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Reed: Ring fitting end to college days


(Editor's note: In two years, LSU's Josh Reed went from being a little-used running back to becoming one of the nation's elite wide receivers. In 2001, he caught 94 passes for 1,740 yards and seven touchdowns. He helped lead the Tigers to an SEC title, then had 14 receptions for 239 yards and two touchdowns in LSU's Sugar Bowl victory against Illinois. Each week on, Reed will offer his thoughts leading up to draft day.)

Here in Baton Rouge, my teammates and I got a little surprise today: We got our SEC championship rings.

They didn't think they would be in this early, and they usually give them out during the spring game. But they had a team meeting and they got word to all the seniors and the other guys who are leaving to show up for a meeting at 4 p.m. to get our rings. It's huge; I'm going to wear it all the time.

As you probably know, I'm skipping my senior season. I had a 1,000-yard season my sophomore year. The pros crossed my mind, but I knew it would take more than one year, and I knew I had to come back and do better. But I didn't think I'd be able to have this kind of impact. I was real fortunate to be able to even have another 1,000-yard season. The numbers were better, but what made this season better than the last one was the fact that we got the championship and we won the BCS bowl.

I guess my coaches would have really loved for me to stay, but for them to tell me that it would be in the best of my interests to consider leaving, that just shows that I had that much respect. I don't think that they wanted to get rid of me, but they were straight with me.

I grew up in Rayne, La. — about 70 miles west of Baton Rouge — but I didn't grow up a Saints fan or an LSU fan. In fact, I didn't grow up rooting for anybody.

I just wanted to be at a big college. All the people in my area were being recruited by these big schools like Michigan and Florida. Mississippi State and Texas A&M recruited me, but I didn't want to go out of state. I just decided that maybe LSU is the best place for me — that was the place for running backs at the time.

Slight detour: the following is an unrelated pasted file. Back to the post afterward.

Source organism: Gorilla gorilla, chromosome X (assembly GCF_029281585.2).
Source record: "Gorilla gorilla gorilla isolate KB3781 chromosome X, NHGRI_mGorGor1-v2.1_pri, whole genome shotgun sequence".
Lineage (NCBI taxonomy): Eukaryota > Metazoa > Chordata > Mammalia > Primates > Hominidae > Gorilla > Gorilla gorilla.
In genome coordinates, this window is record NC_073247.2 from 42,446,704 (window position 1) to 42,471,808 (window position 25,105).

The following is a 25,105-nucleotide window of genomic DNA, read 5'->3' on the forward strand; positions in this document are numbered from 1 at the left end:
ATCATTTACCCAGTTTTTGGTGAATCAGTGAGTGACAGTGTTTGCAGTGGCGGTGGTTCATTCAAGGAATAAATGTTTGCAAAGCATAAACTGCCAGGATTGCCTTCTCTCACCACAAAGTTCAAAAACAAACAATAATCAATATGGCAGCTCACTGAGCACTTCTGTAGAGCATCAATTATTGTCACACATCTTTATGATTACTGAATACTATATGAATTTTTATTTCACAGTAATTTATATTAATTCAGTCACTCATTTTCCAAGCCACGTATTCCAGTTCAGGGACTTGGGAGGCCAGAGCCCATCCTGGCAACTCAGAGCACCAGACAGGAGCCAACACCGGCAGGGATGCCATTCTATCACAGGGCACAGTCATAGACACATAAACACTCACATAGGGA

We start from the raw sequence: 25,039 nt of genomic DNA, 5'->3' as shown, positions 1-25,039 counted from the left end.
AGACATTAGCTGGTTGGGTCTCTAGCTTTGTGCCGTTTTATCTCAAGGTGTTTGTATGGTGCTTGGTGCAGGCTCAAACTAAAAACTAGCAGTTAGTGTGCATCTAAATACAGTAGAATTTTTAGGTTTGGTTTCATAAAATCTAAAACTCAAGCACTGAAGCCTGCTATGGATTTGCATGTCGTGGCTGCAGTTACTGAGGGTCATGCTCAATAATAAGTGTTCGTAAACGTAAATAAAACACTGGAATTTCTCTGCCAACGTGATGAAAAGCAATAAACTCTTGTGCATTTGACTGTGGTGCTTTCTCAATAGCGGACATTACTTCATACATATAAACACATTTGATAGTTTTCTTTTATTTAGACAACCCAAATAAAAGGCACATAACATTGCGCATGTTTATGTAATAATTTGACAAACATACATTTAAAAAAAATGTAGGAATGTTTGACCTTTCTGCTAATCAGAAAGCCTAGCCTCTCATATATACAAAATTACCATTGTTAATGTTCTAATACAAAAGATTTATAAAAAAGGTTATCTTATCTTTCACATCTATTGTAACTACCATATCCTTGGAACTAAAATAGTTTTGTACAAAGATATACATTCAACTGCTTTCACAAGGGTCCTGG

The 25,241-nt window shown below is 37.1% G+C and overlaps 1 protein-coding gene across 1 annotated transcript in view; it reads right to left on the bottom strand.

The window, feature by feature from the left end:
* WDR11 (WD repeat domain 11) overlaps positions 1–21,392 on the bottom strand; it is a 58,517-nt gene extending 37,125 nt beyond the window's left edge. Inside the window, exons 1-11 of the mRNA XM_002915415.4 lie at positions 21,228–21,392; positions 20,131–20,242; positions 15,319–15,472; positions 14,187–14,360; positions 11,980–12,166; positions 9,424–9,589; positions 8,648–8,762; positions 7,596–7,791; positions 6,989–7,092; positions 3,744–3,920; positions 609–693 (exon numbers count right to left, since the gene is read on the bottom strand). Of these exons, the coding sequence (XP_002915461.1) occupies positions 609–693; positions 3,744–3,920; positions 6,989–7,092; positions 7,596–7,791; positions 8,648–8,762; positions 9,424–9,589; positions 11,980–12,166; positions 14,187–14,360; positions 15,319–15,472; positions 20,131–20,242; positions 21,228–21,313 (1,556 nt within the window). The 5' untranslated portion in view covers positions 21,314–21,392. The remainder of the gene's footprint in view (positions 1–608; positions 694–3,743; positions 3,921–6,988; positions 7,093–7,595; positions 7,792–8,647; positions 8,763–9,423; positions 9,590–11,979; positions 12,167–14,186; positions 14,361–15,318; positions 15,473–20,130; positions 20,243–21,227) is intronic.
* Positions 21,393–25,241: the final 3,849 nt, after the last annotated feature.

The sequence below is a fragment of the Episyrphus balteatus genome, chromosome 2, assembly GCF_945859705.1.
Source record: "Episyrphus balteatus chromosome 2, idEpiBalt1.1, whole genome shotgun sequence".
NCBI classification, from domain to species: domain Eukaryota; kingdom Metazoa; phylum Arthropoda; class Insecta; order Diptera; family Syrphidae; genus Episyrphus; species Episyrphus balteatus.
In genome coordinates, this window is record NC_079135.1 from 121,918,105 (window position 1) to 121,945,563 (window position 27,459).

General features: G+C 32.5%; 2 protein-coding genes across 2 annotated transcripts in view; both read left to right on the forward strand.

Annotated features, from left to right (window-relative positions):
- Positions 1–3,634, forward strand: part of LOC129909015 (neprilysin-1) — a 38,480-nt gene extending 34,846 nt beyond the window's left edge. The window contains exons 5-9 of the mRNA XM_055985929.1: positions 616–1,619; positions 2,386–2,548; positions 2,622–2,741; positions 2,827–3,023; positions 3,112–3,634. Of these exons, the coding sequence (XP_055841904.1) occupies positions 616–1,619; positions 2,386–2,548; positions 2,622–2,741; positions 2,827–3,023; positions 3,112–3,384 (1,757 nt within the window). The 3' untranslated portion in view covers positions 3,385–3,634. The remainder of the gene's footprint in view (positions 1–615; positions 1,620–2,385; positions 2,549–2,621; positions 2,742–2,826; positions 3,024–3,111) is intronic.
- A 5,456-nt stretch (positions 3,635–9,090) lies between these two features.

I started out at LSU as a running back, but that didn't last. We had a better crop of running backs that came in, and they performed better than me, so they got to play.

Our quarterback back then, Josh Booty, told me I should try making the switch to receiver, because we were kind of short on receivers at that time. I guess he wasn't a bad evaluator. I'm pretty sure his brother Abram hates him for that now. [Editor's note: Abram Booty played wide receiver for three years at LSU before transferring to Div. I-AA Valdosta State before the 2001 season.]

I caught a lot of passes out of the backfield in high school, but they never had me line up out wide. When I made the switch, the most difficult skill for me to learn was route running. But the biggest mental adjustment I had to make was accepting the fact that I wasn't a running back any more.

I started feeling comfortable at receiver the next spring [2000]. I kept saying to myself, "I'm getting better and I'm learning. I really like it; this is where I should be." But I never said, "Hey, I'm pretty good." That's cocky.

Before I got here, we were winning. Then when I got here, the program began going down. We had a coaching change, then I had to change positions. I didn't know what to expect; I didn't know what was going down. But as a team, we just never got down and we kept moving ahead.

I'm about 26 hours from getting my degree in kinesiology, and I definitely intend to get it. But I'm probably going to wait until next spring to resume classes. Getting ready for the pros is the most important thing to me right now. Seeing as how I decided to leave early, I have to make sure that I do well.

-- As told to Bob Elliott

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